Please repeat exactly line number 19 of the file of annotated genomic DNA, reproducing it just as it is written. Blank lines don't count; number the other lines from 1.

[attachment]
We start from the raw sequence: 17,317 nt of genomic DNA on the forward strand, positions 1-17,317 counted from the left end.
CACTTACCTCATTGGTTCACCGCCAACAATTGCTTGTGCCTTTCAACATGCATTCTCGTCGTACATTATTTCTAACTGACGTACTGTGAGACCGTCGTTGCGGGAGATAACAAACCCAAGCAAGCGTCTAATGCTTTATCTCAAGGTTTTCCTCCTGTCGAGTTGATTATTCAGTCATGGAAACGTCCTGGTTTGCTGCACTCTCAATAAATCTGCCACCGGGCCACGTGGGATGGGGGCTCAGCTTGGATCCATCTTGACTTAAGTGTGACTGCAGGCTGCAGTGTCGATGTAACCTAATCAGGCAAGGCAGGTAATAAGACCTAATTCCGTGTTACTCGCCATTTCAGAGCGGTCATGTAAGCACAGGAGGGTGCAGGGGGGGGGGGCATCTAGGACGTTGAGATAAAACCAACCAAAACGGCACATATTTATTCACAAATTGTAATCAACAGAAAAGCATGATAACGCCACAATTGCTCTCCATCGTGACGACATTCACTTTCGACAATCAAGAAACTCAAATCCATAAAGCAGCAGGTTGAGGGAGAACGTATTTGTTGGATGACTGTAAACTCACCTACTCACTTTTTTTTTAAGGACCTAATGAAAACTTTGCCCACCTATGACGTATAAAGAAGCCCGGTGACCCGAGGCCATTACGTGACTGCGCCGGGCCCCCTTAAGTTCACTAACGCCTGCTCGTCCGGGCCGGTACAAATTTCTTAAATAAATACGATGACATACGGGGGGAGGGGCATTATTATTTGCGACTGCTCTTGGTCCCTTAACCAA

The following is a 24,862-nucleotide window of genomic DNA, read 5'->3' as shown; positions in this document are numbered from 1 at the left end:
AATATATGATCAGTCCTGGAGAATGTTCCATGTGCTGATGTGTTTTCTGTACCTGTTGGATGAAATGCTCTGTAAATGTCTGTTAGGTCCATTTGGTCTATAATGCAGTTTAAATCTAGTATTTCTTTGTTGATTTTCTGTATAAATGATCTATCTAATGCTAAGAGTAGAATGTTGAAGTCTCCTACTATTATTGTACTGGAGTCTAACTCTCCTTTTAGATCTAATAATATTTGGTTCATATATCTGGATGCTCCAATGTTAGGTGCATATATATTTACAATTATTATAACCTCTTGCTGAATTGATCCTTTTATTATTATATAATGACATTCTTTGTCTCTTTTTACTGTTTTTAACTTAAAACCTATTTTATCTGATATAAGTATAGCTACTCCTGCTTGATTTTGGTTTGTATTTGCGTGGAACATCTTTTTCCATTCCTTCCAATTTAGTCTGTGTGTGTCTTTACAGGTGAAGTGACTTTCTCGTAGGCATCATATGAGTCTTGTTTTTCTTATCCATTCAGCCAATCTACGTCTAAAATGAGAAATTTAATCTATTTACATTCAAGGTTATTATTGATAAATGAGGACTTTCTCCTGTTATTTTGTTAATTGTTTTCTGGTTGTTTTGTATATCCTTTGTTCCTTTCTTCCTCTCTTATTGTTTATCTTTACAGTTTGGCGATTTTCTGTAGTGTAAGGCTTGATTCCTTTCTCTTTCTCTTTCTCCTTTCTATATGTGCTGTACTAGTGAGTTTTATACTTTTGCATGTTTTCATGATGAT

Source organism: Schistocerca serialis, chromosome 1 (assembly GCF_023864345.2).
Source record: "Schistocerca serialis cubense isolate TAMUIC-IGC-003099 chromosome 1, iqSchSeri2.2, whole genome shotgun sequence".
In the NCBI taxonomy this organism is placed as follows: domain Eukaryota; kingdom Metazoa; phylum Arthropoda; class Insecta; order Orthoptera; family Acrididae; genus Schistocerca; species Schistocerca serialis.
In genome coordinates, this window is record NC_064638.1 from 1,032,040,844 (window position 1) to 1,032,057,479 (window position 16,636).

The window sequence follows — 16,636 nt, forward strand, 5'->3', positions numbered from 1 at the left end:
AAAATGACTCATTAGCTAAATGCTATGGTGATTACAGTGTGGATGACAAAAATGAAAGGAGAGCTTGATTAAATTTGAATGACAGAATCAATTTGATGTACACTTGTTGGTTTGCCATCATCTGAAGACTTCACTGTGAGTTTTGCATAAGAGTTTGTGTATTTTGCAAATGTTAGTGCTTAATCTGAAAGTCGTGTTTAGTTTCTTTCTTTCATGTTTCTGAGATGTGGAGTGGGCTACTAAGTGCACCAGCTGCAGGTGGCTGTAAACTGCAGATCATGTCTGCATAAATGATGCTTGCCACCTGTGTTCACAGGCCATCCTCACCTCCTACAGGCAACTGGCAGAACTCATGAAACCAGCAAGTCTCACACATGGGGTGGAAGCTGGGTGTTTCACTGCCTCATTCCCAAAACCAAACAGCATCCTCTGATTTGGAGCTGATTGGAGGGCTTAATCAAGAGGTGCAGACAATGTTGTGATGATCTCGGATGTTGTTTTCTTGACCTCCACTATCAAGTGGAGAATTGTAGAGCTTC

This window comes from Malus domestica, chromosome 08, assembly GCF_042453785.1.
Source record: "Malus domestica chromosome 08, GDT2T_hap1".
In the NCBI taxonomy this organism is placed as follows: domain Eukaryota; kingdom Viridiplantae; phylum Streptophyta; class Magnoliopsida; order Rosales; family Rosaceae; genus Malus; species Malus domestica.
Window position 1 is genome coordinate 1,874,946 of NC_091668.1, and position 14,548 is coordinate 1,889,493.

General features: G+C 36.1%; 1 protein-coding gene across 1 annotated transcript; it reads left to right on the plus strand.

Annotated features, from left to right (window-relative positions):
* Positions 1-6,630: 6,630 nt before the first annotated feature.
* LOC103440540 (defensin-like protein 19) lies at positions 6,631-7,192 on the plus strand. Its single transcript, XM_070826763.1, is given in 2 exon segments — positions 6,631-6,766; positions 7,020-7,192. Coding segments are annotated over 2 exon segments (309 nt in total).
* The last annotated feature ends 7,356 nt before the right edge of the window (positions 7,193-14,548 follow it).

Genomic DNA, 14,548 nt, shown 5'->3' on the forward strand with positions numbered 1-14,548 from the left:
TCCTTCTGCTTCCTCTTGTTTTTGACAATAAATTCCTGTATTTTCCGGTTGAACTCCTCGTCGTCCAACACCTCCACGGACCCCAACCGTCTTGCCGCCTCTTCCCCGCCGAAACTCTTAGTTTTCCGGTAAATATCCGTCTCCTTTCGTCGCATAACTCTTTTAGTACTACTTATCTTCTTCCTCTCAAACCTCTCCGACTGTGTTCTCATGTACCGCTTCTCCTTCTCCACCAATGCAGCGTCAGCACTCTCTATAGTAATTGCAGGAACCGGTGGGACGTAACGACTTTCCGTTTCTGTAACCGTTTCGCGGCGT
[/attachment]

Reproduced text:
* The last annotated feature ends 7,356 nt before the right edge of the window (positions 7,193-14,548 follow it).